Parliament urges EU to be ‘space of understanding, dialogue, and mediation’
Motion put forward by JxCat denounces European governments that “violate rights” as well as “refugee crisis”
The Catalan parliament has approved a motion denouncing “those European governments, including that of Spain, which with some of their actions violate individual and collective freedoms, putting democracy, the rule of law, and therefore the European project at risk.”
Votes in favour of this particular motion came from the pro-independence parties Junts per Catalunya (JxCat), Esquerra Republicana (ERC), and the CUP, as well as Catalunya en Comú (CatECP) which is against an independent Catalonia.
Denouncing the refugee crisis
“The humanitarian crisis of refugees” is also denounced in point four of the five point text. It calls on Europe to be a “space of understanding, dialogue, and mediation.”
“Fundamental rights have been breached in the acceptance of people seeking refuge,” the document reads. “Catalonia reaffirms its commitment to the receiving of refugees despite not having the full powers (to do so.)”
“Founded to overcome totalitarianism”
The first point in the text affirms the Catalan parliament’s dedication to complying “with the objectives upon which the European Union was founded to overcome totalitarianism and to extend democracy throughout the continent and the world.”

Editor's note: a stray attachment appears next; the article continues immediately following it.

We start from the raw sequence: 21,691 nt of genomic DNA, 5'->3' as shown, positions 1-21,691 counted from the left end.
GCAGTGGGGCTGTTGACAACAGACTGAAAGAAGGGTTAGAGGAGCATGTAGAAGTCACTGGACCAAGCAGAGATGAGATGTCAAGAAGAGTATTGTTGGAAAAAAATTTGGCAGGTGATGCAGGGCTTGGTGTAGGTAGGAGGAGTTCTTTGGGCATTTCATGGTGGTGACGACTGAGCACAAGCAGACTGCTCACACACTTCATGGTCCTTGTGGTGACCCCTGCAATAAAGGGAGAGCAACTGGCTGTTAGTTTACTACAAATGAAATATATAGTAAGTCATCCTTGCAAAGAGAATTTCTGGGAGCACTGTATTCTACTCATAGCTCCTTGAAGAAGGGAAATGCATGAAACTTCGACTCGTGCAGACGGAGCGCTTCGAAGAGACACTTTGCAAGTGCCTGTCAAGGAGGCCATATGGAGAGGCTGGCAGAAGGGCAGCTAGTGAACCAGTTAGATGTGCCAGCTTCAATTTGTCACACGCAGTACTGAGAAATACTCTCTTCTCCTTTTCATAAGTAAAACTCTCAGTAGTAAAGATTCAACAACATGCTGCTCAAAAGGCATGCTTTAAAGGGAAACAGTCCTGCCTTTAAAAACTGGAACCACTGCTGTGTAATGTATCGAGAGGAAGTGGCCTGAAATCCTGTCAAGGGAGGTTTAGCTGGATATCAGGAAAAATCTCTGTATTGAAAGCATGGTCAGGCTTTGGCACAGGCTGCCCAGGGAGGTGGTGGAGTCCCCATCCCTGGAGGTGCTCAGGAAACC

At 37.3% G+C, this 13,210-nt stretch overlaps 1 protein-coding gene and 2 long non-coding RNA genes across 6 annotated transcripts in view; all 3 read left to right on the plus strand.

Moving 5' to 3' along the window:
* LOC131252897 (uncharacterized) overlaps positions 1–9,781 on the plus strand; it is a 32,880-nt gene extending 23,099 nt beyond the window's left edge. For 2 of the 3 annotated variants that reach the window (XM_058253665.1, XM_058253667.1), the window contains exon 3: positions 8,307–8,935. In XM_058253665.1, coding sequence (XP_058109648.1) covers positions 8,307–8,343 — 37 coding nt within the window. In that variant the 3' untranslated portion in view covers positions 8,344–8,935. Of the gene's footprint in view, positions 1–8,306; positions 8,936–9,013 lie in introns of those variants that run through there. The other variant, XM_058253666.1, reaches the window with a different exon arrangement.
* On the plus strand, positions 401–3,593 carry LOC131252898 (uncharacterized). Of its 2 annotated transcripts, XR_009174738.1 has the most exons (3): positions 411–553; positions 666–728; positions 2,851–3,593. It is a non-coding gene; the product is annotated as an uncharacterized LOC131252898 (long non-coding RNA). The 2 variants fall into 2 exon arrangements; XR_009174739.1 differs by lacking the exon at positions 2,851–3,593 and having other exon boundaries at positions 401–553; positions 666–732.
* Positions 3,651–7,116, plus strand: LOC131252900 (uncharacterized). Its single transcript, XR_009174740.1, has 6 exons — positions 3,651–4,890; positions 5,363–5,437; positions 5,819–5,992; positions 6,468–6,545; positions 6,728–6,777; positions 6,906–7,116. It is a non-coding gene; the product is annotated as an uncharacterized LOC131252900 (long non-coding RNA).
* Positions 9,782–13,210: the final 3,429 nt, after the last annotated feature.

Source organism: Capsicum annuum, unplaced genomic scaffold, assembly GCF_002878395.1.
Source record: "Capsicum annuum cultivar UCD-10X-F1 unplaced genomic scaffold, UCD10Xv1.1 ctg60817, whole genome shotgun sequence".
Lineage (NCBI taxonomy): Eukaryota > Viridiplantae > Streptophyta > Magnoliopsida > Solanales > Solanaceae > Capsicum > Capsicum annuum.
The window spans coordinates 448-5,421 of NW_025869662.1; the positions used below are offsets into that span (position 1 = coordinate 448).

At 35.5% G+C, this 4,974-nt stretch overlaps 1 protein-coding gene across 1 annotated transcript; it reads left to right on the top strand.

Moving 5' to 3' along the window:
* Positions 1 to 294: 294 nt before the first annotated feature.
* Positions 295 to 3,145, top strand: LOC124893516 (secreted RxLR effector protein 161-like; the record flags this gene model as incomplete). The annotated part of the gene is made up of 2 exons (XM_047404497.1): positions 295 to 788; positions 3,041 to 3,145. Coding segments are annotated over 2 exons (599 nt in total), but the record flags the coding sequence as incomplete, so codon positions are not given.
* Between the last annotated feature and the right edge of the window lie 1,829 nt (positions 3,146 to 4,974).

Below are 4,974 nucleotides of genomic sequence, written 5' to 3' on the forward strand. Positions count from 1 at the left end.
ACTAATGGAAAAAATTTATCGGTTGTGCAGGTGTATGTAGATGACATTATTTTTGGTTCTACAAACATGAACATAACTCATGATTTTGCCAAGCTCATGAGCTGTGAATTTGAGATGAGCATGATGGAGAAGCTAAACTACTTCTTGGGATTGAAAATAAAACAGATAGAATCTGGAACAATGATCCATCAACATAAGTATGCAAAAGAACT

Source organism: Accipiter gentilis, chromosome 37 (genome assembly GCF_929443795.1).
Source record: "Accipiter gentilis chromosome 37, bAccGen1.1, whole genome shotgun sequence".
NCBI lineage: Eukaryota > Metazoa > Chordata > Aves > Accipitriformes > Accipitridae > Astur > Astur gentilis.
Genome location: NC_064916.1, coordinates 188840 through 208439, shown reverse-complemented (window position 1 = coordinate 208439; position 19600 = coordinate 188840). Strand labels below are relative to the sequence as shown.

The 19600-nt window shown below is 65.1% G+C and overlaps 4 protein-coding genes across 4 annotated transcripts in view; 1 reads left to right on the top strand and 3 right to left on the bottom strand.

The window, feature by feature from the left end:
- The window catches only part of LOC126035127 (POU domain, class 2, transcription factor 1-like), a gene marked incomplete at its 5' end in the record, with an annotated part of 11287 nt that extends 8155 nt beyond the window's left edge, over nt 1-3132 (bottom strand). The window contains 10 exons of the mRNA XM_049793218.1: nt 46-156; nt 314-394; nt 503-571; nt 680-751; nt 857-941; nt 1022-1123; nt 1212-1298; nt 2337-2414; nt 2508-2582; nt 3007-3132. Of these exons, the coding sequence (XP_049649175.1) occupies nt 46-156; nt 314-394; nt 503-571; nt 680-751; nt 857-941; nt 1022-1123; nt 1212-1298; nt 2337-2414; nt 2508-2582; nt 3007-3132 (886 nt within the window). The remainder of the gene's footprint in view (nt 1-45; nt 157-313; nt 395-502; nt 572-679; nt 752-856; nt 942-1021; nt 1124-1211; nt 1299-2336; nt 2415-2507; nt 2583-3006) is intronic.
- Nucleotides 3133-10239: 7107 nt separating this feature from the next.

It highlights how the EU was created as a space in which human rights, both individual and collective, should be respected. Within the EU, it pointed out, “political conflicts are solved with political tools and in a civic, peaceful, and democratic” way. “Europe must also be a space for understanding, dialogue and mediation,” it goes on to say.
“A cause of freedom”
In addition, it is also argued that the Catalan cause “can contribute to the regeneration of the European Union, since it is a cause of freedom that opens up new challenges to which it must adapt, so that this great pact of values continues to be effective and meaningful.”
All of the points in the proposed text put forward by JxCat received support from a diverse ideological base, with the radical CUP voting against three out of the five motions in the text. Indeed, each point in the document was ultimately passed by the parliament.
The point which generated the most unifying consensus was one defending the understanding and promotion of European languages as heritage, asserting that multilingualism “enriches” people. All parliamentary groups voted in favour of it, save Ciutadans (Cs) although it was later clarified by their spokesman, Carlos Carrizosa, that they had intended to cast their ballot in favour but made a mistake in the vote. Ciutadans voted against four out of the five motions contained in the document.